The APS reports on the impact of industrial physics

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L. Cifarelli   28-03-2019    Leggi in PDF

On January this year the American Physical Society has published an interesting report titled: The Impact of Industrial Physics on the U.S. Economy.

The American Physical Society (APS) is the largest physics membership society in the United States and supports physicists in academia, industry, national laboratories, private research organizations, and other institutions.

In 2014, the APS in conjunction with its Forum on Industrial and Applied Physics (FIAP) held a workshop to explore the issues, in terms of challenges and opportunities, associated with maintaining U.S. leadership in industrial physics. One of the recommendations of that workshop was to prepare the present report, in partnership with the American Institute of Physics (AIP), the American federation of physical science societies.

At the very beginning of this report on the contributions physics makes to industry, hence to economy, one can read: "The fascinating findings of the study show that an estimated 12.6% of the U.S. economy can be ascribed directly to the practice of industrial physics". Industrial physics has a broad definition, it includes people and goods: physicists working in industry; engineers and other scentists or technologists employing physics in their work; the use of physics in the design and manufacturing of products and systems; emerging knowledge deriving from physics and leading to innovative and new products and services.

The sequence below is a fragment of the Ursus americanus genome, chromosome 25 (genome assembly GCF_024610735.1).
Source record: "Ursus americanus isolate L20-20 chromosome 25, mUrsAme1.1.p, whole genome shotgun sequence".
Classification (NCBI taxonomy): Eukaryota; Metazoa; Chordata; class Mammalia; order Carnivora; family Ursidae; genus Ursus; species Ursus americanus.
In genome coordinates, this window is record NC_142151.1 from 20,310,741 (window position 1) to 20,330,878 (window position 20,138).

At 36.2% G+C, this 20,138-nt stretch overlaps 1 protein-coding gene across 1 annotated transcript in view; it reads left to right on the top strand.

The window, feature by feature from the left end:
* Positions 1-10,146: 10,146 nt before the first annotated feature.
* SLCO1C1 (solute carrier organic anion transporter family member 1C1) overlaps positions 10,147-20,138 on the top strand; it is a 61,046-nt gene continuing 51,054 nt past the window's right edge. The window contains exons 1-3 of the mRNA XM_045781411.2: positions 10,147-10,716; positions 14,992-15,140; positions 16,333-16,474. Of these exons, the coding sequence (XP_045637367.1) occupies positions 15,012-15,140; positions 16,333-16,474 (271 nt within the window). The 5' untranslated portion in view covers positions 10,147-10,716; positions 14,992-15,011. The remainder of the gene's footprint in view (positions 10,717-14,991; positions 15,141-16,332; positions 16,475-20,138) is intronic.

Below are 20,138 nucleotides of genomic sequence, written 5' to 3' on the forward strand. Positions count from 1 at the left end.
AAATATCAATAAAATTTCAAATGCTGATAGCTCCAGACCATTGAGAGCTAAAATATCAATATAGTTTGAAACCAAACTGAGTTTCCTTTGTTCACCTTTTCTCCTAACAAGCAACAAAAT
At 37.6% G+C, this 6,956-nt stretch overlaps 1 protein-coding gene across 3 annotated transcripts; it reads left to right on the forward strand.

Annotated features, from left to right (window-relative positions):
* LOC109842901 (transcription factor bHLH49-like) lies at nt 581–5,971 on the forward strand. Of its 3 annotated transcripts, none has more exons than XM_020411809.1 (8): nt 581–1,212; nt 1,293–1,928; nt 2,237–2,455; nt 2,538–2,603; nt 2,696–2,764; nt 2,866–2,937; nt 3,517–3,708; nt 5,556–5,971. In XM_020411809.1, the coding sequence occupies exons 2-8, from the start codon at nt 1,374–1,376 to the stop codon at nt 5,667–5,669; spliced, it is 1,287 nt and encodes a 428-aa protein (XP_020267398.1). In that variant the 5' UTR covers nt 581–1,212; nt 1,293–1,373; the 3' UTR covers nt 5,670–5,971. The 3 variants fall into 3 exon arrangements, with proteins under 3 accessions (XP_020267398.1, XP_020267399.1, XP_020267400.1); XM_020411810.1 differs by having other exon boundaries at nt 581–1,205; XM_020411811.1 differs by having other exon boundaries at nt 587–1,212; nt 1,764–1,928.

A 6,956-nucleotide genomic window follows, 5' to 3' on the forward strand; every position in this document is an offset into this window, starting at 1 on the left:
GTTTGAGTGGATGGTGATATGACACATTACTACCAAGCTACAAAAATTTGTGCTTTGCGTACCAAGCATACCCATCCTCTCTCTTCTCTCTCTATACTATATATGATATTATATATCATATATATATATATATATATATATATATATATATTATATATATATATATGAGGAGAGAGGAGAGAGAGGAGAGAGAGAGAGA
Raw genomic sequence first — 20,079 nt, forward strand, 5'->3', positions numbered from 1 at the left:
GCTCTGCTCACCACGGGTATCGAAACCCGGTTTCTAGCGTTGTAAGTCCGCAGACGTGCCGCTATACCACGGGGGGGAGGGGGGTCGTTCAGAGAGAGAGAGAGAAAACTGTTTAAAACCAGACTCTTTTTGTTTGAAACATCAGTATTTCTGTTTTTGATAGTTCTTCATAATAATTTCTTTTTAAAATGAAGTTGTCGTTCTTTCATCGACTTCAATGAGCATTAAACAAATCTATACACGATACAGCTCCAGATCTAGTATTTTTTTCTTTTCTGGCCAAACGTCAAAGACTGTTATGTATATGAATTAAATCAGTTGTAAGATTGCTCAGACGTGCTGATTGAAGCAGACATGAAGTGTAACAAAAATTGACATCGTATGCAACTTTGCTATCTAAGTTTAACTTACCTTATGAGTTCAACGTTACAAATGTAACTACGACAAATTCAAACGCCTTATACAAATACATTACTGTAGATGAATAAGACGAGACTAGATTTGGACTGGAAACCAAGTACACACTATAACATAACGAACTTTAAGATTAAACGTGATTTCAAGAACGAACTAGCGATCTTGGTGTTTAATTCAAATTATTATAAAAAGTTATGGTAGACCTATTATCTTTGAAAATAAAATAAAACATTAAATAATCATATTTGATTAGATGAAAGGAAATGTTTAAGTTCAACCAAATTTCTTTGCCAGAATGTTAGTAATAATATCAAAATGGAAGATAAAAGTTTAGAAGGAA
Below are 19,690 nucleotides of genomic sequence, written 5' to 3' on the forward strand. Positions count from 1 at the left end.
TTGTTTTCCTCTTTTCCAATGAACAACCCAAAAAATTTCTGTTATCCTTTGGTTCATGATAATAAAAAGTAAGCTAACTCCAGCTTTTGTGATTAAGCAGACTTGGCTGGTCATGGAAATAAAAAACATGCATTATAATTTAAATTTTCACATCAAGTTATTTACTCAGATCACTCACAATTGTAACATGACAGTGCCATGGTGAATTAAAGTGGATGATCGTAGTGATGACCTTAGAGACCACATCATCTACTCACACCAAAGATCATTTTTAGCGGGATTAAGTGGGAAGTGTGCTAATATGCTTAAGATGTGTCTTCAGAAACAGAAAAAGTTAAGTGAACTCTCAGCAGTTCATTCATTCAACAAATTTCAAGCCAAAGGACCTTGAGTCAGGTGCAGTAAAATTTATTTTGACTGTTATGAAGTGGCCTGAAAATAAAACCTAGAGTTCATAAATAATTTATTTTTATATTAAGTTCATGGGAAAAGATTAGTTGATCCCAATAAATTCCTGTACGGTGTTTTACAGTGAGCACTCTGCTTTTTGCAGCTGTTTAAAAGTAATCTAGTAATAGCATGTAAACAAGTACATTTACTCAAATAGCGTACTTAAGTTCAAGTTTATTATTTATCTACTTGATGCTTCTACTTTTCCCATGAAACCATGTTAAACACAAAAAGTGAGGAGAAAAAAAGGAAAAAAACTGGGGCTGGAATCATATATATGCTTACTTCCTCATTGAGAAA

The report clarifies the structure of industrial physics in the U.S., quantifies the contributions of industrial physics, and helps understand that the entire physics community — industry, academia, government, and physics societies — must continue to support physics in all fields and at all levels keeping in mind its wide industrial applications and consequent impact. It's an investment for the future.

It is worth recalling two analogous reports which predated the APS one:

1) The Importance of Physics to the Economies of Europe, published in 2013 by the European Physical Society (EPS)

2) The Impact of Physics on the Italian Economy, published in 2014 by the Italian Physical Society (SIF).

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